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Two Cents on Hedges

Wells Bennett
Thursday, May 17, 2012, 3:43 PM
By now you've gotten the lowdown - from Steve, Bobby, Ben or from some or all of them - about yesterday's puzzling decision in Hedges v.

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By now you've gotten the lowdown - from Steve, Bobby, Ben or from some or all of them - about yesterday's puzzling decision in Hedges v. Obama.  I won’t reiterate their points, other than to say that I agree with them - particularly those regarding the government’s steadfast refusal, during oral argument, to disclaim any intention to detain the plaintiffs for engaging in core First Amendment activity.   I’ll add only these two cents: Plaintiffs just won a preliminary victory, in their suit to enjoin the government from detaining pursuant to the “substantially support” and related language in section 1021 of the NDAA.  They claim, among other things, that the provision chills them from engaging in expressive or associational conduct.  But as we know, the NDAA itself, the President, and the government's lawyers all say that the NDAA only affirms power already conferred by a much vaguer, far more laconic statute - the AUMF - which was enacted in 2001, did not mention detention, and evidently did not deter plaintiffs from robustly exercising their First Amendment rights.  (The lead plaintiff is Chris Hedges, a Pulitzer-winning journalist who has written extensively on terrorism issues; another plaintiff is a self-described “Content Strategist” for Wikileaks-related websites.)  So how did the NDAA really change the facts on the ground?  At argument on the preliminary injunction, Hedges testified that he was familiar with the AUMF, which – in his view - authorized detention of “enemy combatants on foreign soil that are engaged in direct hostilities with the United States and are linked directly with those who carried out the attacks of 9/11.” (Padilla, al-Marri, Suleiman, and so many others, we hardly knew ye.)  Yet Hedges also told the court that he had “read” Section 1021 and believed that the NDAA could have altered the AUMF’s reach - by adding, among other things, the murky “substantially supported” phrase.  Odd: I guess Hedges disbelieved Congress’s instruction that “nothing in [Section 1021] is intended to limit or expand . . . the scope of the Authorization for the Use of Military Force,” and for that reason also elected to not to meet with his sources or to write on terrorism matters?      Whatever the answer, Hedges is for now a leading candidate in the contest for “Weirdest National Security Law Decision of the Year" - though, of course, there's plenty of year left . . .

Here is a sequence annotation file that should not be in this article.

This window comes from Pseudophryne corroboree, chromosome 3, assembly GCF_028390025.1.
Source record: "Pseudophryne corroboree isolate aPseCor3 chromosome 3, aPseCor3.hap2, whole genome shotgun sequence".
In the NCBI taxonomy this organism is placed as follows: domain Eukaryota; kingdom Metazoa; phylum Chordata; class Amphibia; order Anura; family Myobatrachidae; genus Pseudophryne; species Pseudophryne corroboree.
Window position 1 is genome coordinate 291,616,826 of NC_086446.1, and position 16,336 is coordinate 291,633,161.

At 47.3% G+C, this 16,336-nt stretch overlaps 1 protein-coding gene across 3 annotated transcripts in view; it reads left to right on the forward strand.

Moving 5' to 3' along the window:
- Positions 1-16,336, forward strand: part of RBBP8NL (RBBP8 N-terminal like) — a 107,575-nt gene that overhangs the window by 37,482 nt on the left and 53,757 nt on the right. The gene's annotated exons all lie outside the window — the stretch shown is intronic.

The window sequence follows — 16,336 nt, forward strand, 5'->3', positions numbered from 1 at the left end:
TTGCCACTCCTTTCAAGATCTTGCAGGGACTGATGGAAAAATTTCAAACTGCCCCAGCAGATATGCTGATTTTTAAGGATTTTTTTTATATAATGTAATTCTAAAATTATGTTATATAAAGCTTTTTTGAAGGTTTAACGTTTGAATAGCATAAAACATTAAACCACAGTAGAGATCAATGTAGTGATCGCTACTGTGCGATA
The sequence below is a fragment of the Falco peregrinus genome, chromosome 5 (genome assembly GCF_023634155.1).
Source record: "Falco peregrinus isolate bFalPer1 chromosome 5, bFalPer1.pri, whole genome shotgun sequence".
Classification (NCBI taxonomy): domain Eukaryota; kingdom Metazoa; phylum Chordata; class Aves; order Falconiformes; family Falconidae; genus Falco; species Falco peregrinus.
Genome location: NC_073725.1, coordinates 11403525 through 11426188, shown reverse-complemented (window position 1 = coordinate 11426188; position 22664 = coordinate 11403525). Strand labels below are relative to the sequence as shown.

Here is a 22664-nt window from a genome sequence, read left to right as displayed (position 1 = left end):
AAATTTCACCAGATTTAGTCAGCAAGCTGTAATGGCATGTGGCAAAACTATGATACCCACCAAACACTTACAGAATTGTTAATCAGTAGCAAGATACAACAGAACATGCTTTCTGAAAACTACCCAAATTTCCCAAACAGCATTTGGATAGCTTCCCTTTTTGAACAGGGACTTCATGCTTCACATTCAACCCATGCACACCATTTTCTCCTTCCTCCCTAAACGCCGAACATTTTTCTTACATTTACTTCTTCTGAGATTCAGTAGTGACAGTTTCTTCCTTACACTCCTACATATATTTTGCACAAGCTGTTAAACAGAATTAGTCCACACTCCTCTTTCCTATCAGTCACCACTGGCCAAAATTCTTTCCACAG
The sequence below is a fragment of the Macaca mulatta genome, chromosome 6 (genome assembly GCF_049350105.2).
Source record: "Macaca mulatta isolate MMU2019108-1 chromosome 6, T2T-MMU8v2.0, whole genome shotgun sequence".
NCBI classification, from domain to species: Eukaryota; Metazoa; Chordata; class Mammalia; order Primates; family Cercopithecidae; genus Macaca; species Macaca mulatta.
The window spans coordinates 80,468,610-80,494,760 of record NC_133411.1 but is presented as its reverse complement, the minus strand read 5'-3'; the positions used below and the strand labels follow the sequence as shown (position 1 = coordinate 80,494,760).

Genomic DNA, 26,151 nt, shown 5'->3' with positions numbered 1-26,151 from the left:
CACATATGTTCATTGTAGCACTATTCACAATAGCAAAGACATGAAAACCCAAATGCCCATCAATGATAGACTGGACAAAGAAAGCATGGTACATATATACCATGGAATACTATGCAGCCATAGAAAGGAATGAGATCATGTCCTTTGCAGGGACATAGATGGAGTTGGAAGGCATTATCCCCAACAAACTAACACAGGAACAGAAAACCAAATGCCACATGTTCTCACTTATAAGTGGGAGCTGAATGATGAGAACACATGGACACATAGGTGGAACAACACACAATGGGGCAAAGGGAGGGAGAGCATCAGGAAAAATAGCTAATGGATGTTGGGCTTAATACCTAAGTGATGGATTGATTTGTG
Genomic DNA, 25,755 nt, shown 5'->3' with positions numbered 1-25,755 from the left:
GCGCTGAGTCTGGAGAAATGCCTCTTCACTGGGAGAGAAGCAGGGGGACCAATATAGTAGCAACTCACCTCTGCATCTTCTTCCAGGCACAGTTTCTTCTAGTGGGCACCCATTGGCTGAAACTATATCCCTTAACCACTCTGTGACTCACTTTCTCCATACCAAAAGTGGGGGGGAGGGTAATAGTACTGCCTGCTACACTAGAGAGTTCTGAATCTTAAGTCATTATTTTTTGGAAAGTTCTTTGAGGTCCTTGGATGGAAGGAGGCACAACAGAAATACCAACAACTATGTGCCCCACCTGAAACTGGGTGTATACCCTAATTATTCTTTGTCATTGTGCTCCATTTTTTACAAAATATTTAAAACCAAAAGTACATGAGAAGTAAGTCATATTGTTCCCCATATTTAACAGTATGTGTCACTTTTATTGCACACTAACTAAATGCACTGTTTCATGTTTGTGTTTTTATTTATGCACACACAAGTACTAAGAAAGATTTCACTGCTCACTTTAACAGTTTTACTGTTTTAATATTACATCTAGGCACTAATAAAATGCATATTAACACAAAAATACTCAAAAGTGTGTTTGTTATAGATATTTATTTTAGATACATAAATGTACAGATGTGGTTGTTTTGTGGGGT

Wells C. Bennett was Managing Editor of Lawfare and a Fellow in National Security Law at the Brookings Institution. Before coming to Brookings, he was an Associate at Arnold & Porter LLP.

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